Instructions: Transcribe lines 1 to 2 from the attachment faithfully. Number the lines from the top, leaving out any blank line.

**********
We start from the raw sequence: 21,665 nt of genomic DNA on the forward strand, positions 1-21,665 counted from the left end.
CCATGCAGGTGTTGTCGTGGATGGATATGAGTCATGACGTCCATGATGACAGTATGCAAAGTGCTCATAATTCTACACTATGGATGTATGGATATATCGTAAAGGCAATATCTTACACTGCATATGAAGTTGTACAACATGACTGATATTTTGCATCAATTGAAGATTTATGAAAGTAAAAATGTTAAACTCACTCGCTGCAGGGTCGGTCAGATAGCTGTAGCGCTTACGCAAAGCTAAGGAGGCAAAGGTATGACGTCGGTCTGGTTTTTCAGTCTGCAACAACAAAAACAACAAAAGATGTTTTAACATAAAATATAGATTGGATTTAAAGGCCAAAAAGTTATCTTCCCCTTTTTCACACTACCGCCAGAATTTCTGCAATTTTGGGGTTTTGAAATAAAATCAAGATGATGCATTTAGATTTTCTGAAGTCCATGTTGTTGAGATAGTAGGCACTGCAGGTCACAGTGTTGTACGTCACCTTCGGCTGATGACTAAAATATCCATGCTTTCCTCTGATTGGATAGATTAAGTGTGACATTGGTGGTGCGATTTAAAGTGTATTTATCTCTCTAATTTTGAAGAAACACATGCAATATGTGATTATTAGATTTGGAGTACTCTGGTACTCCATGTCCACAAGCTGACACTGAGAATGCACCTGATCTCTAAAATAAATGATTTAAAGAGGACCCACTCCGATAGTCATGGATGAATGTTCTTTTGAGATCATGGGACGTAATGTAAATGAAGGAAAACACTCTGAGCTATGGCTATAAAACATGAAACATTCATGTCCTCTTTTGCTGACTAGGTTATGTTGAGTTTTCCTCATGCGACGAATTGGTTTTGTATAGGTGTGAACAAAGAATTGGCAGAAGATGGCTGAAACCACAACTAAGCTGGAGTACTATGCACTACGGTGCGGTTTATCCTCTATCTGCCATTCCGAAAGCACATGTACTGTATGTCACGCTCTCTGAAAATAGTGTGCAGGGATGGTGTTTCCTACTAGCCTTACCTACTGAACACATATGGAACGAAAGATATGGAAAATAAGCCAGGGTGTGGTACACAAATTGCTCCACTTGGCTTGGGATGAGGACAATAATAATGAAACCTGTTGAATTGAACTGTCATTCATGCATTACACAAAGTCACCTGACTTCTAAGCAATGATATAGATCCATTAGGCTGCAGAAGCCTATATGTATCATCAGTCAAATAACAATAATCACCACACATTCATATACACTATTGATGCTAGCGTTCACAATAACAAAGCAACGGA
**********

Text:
We start from the raw sequence: 21,665 nt of genomic DNA on the forward strand, positions 1-21,665 counted from the left end.
CCATGCAGGTGTTGTCGTGGATGGATATGAGTCATGACGTCCATGATGACAGTATGCAAAGTGCTCATAATTCTACACTATGGATGTATGGATATATCGTAAAGGCAATATCTTACACTGCATATGAAGTTGTACAACATGACTGATATTTTGCATCAATTGAAGATTTATGAAAGTAAAAATGTTAAACTCACTCGCTGCAGGGTCGGTCAGATAGCTGTAGCGCTTACGCAAAGCTAAGGAGGCAAAGGTATGACGTCGGTCTGGTTTTTCAGTCTGCAACAACAAAAACAACAAAAGATGTTTTAACATAAAATATAGATTGGATTTAAAGGCCAAAAAGTTATCTTCCCCTTTTTCACACTACCGCCAGAATTTCTGCAATTTTGGGGTTTTGAAATAAAATCAAGATGATGCATTTAGATTTTCTGAAGTCCATGTTGTTGAGATAGTAGGCACTGCAGGTCACAGTGTTGTACGTCACCTTCGGCTGATGACTAAAATATCCATGCTTTCCTCTGATTGGATAGATTAAGTGTGACATTGGTGGTGCGATTTAAAGTGTATTTATCTCTCTAATTTTGAAGAAACACATGCAATATGTGATTATTAGATTTGGAGTACTCTGGTACTCCATGTCCACAAGCTGACACTGAGAATGCACCTGATCTCTAAAATAAATGATTTAAAGAGGACCCACTCCGATAGTCATGGATGAATGTTCTTTTGAGATCATGGGACGTAATGTAAATGAAGGAAAACACTCTGAGCTATGGCTATAAAACATGAAACATTCATGTCCTCTTTTGCTGACTAGGTTATGTTGAGTTTTCCTCATGCGACGAATTGGTTTTGTATAGGTGTGAACAAAGAATTGGCAGAAGATGGCTGAAACCACAACTAAGCTGGAGTACTATGCACTACGGTGCGGTTTATCCTCTATCTGCCATTCCGAAAGCACATGTACTGTATGTCACGCTCTCTGAAAATAGTGTGCAGGGATGGTGTTTCCTACTAGCCTTACCTACTGAACACATATGGAACGAAAGATATGGAAAATAAGCCAGGGTGTGGTACACAAATTGCTCCACTTGGCTTGGGATGAGGACAATAATAATGAAACCTGTTGAATTGAACTGTCATTCATGCATTACACAAAGTCACCTGACTTCTAAGCAATGATATAGATCCATTAGGCTGCAGAAGCCTATATGTATCATCAGTCAAATAACAATAATCACCACACATTCATATACACTATTGATGCTAGCGTTCACAATAACAAAGCAACGGA